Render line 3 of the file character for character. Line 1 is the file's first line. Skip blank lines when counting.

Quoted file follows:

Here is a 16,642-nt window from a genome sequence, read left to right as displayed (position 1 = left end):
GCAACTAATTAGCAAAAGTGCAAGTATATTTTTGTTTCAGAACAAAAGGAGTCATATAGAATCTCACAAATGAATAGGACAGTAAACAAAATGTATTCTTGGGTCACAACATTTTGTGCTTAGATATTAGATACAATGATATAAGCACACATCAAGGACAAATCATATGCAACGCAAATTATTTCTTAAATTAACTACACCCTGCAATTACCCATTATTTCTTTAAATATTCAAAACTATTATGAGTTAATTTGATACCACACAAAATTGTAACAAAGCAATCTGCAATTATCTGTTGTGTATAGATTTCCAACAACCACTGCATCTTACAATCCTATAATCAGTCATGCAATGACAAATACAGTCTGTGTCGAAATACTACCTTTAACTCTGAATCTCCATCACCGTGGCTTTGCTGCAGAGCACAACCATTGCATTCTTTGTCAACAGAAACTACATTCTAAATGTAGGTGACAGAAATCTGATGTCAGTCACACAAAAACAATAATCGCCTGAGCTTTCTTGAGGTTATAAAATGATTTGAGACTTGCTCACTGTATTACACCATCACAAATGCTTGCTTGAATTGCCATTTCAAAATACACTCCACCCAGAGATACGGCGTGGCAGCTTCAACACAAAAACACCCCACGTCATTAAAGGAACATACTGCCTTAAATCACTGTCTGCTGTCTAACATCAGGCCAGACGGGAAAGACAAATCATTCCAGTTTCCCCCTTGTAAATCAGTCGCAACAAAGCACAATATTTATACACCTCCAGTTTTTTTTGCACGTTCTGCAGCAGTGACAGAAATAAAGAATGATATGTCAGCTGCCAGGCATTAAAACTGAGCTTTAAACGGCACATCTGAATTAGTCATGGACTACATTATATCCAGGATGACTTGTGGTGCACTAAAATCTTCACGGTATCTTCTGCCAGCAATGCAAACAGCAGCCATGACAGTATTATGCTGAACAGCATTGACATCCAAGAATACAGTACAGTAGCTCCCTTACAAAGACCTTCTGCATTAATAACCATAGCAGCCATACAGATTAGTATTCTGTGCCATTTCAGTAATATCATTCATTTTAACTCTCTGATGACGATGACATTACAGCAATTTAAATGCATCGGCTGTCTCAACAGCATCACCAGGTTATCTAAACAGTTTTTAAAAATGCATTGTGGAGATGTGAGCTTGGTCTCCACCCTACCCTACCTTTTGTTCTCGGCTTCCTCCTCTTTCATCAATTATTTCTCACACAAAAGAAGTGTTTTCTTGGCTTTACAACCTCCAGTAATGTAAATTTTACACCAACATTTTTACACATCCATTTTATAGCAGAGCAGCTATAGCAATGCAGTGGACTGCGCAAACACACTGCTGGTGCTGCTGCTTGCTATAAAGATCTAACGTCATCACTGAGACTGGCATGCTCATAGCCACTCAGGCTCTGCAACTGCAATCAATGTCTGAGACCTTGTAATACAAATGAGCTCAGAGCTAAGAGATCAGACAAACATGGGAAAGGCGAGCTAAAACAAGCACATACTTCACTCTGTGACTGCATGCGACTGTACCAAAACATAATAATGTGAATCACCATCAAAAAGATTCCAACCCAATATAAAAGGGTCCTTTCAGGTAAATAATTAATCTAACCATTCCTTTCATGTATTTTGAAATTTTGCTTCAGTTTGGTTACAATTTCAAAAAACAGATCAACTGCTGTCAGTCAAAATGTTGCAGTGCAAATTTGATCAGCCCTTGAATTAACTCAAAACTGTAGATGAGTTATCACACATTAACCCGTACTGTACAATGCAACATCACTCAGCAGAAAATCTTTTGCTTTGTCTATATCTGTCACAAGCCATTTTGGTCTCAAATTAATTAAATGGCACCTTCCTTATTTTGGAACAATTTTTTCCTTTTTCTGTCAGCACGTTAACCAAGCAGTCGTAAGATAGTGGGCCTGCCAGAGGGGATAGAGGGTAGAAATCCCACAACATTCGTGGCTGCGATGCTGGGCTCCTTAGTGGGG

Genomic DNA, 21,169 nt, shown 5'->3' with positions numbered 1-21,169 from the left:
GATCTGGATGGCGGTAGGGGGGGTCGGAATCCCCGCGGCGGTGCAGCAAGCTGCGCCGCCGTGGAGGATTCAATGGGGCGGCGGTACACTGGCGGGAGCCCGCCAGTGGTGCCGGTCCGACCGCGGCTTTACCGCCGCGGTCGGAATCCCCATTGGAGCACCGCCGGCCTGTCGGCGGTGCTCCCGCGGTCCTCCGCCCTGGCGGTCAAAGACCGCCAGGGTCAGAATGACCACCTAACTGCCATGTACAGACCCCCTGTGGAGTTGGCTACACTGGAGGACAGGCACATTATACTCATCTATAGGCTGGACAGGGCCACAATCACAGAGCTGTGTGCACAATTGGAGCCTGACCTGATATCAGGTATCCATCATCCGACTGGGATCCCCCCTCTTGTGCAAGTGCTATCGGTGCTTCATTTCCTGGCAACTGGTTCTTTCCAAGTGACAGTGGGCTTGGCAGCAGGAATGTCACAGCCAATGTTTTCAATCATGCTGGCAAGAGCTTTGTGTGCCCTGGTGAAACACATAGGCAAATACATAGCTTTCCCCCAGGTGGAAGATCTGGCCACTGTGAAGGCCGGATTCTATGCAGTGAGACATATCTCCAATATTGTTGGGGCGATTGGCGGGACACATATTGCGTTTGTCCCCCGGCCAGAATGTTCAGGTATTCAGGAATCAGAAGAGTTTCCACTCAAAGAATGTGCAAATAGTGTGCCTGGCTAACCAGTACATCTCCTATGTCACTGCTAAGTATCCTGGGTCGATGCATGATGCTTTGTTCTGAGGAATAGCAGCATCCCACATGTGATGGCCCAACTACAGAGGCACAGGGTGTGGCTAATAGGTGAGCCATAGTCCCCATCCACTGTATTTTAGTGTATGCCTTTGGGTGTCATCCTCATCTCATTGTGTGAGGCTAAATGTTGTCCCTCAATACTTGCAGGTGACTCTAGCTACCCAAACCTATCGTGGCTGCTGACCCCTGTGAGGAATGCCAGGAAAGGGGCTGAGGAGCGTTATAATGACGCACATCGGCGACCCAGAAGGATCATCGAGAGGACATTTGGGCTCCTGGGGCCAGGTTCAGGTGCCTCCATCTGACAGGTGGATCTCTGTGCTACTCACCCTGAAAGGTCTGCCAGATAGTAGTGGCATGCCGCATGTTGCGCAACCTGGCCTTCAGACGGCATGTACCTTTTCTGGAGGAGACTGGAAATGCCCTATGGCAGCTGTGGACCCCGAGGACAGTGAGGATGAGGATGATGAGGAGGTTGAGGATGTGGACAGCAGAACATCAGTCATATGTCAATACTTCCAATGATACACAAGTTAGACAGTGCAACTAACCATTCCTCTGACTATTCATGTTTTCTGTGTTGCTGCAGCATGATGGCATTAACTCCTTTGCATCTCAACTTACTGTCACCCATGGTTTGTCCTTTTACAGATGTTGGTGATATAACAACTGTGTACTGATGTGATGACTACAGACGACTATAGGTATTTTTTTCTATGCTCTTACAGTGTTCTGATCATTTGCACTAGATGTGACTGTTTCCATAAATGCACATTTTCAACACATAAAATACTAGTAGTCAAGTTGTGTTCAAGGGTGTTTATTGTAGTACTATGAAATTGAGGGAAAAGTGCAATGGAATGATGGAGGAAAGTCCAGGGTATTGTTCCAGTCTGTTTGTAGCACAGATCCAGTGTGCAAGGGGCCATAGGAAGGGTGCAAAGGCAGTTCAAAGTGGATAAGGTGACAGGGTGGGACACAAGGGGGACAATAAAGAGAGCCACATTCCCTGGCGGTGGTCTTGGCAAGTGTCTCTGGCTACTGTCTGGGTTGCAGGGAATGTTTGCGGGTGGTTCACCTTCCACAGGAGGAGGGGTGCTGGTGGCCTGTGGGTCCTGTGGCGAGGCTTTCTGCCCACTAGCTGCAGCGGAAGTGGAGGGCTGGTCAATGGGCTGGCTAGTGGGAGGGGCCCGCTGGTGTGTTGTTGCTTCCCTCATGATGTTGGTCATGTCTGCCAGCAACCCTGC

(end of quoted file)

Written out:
Genomic DNA, 21,169 nt, shown 5'->3' with positions numbered 1-21,169 from the left: